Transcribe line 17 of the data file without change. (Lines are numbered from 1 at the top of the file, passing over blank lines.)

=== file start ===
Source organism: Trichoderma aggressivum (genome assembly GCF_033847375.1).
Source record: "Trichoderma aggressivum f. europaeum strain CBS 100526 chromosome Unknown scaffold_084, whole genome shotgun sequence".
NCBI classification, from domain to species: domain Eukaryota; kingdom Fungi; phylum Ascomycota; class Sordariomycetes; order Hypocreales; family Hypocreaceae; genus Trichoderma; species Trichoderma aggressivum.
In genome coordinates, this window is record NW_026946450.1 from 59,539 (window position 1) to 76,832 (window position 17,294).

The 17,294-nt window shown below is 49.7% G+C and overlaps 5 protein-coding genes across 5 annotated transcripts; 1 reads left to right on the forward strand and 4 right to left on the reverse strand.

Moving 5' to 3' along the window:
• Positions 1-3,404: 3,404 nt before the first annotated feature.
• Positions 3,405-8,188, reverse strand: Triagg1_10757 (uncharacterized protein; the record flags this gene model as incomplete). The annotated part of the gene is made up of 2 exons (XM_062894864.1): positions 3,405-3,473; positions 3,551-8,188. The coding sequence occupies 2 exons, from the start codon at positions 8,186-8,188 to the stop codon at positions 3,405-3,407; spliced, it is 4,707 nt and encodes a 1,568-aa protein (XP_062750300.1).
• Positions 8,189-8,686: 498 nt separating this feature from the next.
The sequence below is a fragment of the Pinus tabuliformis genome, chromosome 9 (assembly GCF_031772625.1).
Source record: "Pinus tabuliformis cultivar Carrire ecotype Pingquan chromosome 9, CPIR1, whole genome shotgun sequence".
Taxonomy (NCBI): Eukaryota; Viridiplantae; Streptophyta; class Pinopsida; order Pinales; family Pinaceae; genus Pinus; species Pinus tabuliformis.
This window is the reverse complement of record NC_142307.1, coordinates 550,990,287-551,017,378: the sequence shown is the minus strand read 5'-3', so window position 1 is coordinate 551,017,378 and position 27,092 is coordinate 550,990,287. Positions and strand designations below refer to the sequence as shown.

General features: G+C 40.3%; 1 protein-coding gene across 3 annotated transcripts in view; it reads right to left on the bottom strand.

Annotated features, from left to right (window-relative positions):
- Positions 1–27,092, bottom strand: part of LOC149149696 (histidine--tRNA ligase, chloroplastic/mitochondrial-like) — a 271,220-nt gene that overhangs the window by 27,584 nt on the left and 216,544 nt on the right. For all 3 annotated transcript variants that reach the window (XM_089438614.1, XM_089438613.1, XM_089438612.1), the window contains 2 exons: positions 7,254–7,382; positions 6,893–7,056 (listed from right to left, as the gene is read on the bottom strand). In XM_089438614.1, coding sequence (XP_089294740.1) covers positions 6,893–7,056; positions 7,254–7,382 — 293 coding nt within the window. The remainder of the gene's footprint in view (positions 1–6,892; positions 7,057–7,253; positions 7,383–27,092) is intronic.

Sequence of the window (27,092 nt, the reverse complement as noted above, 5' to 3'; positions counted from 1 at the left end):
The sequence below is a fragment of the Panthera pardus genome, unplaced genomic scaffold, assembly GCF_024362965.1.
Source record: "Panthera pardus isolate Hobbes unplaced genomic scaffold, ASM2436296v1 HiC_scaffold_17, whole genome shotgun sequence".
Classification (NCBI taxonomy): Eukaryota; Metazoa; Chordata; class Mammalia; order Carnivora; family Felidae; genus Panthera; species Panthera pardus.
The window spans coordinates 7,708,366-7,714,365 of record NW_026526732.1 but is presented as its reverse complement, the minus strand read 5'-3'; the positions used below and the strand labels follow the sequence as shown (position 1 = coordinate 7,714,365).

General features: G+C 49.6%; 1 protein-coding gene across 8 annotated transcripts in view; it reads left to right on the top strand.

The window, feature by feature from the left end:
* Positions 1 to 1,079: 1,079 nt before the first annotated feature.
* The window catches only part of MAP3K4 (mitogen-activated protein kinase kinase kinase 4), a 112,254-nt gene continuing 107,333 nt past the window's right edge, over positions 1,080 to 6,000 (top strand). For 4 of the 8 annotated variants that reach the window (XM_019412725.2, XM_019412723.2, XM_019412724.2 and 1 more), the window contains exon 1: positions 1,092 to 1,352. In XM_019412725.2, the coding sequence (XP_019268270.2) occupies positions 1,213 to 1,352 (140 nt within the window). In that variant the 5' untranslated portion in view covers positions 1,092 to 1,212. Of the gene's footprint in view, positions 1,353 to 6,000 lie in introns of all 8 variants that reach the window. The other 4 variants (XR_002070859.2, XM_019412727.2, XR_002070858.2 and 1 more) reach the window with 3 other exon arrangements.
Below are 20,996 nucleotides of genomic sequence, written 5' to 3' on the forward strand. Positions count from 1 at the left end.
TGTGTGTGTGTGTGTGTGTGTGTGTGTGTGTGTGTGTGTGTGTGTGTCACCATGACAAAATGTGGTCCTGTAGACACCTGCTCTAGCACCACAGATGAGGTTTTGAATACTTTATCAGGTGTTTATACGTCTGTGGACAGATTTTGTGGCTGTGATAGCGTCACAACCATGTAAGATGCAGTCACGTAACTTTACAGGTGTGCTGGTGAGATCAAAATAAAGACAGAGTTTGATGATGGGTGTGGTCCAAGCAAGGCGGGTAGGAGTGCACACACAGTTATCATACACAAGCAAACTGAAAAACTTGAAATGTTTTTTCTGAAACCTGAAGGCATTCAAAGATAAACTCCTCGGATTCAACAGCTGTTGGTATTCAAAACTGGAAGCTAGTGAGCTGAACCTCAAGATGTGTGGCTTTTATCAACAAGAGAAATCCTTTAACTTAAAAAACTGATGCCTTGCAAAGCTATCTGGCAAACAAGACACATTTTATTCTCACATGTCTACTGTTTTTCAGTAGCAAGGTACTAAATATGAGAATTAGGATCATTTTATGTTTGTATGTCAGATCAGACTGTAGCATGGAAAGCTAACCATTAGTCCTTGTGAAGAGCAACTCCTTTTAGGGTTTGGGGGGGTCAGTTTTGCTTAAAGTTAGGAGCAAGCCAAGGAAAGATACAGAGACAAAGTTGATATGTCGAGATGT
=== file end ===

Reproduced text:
Sequence of the window (27,092 nt, the reverse complement as noted above, 5' to 3'; positions counted from 1 at the left end):